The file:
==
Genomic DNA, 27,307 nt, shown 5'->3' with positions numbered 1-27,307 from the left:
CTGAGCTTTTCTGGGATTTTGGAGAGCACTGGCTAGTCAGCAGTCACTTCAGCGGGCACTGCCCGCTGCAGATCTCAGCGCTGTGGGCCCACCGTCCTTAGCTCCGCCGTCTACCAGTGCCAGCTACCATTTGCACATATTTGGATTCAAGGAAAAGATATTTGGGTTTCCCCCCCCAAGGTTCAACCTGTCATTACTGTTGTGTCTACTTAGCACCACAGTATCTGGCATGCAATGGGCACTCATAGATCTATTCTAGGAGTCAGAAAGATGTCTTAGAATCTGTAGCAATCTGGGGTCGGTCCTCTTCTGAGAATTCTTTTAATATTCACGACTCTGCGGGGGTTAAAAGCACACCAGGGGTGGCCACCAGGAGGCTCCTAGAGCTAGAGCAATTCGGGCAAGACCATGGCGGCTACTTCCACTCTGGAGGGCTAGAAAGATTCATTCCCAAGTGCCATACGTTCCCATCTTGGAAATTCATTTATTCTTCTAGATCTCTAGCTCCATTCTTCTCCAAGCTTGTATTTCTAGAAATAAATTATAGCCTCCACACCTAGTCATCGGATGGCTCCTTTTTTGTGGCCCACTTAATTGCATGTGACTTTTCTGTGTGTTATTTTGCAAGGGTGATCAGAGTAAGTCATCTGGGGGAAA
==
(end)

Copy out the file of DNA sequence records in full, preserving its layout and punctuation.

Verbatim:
Genomic DNA, 27,307 nt, shown 5'->3' with positions numbered 1-27,307 from the left:
CTGAGCTTTTCTGGGATTTTGGAGAGCACTGGCTAGTCAGCAGTCACTTCAGCGGGCACTGCCCGCTGCAGATCTCAGCGCTGTGGGCCCACCGTCCTTAGCTCCGCCGTCTACCAGTGCCAGCTACCATTTGCACATATTTGGATTCAAGGAAAAGATATTTGGGTTTCCCCCCCCAAGGTTCAACCTGTCATTACTGTTGTGTCTACTTAGCACCACAGTATCTGGCATGCAATGGGCACTCATAGATCTATTCTAGGAGTCAGAAAGATGTCTTAGAATCTGTAGCAATCTGGGGTCGGTCCTCTTCTGAGAATTCTTTTAATATTCACGACTCTGCGGGGGTTAAAAGCACACCAGGGGTGGCCACCAGGAGGCTCCTAGAGCTAGAGCAATTCGGGCAAGACCATGGCGGCTACTTCCACTCTGGAGGGCTAGAAAGATTCATTCCCAAGTGCCATACGTTCCCATCTTGGAAATTCATTTATTCTTCTAGATCTCTAGCTCCATTCTTCTCCAAGCTTGTATTTCTAGAAATAAATTATAGCCTCCACACCTAGTCATCGGATGGCTCCTTTTTTGTGGCCCACTTAATTGCATGTGACTTTTCTGTGTGTTATTTTGCAAGGGTGATCAGAGTAAGTCATCTGGGGGAAA